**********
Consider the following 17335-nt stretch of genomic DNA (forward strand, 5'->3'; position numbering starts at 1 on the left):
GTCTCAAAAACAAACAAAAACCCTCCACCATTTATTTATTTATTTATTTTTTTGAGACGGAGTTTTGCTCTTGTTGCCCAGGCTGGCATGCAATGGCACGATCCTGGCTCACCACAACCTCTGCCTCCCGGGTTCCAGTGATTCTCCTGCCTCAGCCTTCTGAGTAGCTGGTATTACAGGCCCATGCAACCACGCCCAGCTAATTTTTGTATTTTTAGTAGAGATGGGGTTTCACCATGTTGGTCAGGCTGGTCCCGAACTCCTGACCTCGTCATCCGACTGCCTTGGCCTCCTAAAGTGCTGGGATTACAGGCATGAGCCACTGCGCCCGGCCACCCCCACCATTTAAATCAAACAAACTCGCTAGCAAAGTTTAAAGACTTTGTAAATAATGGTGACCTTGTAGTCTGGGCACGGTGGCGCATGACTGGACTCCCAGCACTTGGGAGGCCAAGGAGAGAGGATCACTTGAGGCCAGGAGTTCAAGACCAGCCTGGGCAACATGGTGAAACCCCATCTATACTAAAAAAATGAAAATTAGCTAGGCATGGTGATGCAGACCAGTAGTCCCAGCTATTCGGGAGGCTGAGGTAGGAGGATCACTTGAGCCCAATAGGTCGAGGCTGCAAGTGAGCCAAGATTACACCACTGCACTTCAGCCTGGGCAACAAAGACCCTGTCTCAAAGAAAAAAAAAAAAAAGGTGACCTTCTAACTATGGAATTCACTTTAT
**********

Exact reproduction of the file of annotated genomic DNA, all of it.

Consider the following 17335-nt stretch of genomic DNA (forward strand, 5'->3'; position numbering starts at 1 on the left):
GTCTCAAAAACAAACAAAAACCCTCCACCATTTATTTATTTATTTATTTTTTTGAGACGGAGTTTTGCTCTTGTTGCCCAGGCTGGCATGCAATGGCACGATCCTGGCTCACCACAACCTCTGCCTCCCGGGTTCCAGTGATTCTCCTGCCTCAGCCTTCTGAGTAGCTGGTATTACAGGCCCATGCAACCACGCCCAGCTAATTTTTGTATTTTTAGTAGAGATGGGGTTTCACCATGTTGGTCAGGCTGGTCCCGAACTCCTGACCTCGTCATCCGACTGCCTTGGCCTCCTAAAGTGCTGGGATTACAGGCATGAGCCACTGCGCCCGGCCACCCCCACCATTTAAATCAAACAAACTCGCTAGCAAAGTTTAAAGACTTTGTAAATAATGGTGACCTTGTAGTCTGGGCACGGTGGCGCATGACTGGACTCCCAGCACTTGGGAGGCCAAGGAGAGAGGATCACTTGAGGCCAGGAGTTCAAGACCAGCCTGGGCAACATGGTGAAACCCCATCTATACTAAAAAAATGAAAATTAGCTAGGCATGGTGATGCAGACCAGTAGTCCCAGCTATTCGGGAGGCTGAGGTAGGAGGATCACTTGAGCCCAATAGGTCGAGGCTGCAAGTGAGCCAAGATTACACCACTGCACTTCAGCCTGGGCAACAAAGACCCTGTCTCAAAGAAAAAAAAAAAAAAGGTGACCTTCTAACTATGGAATTCACTTTAT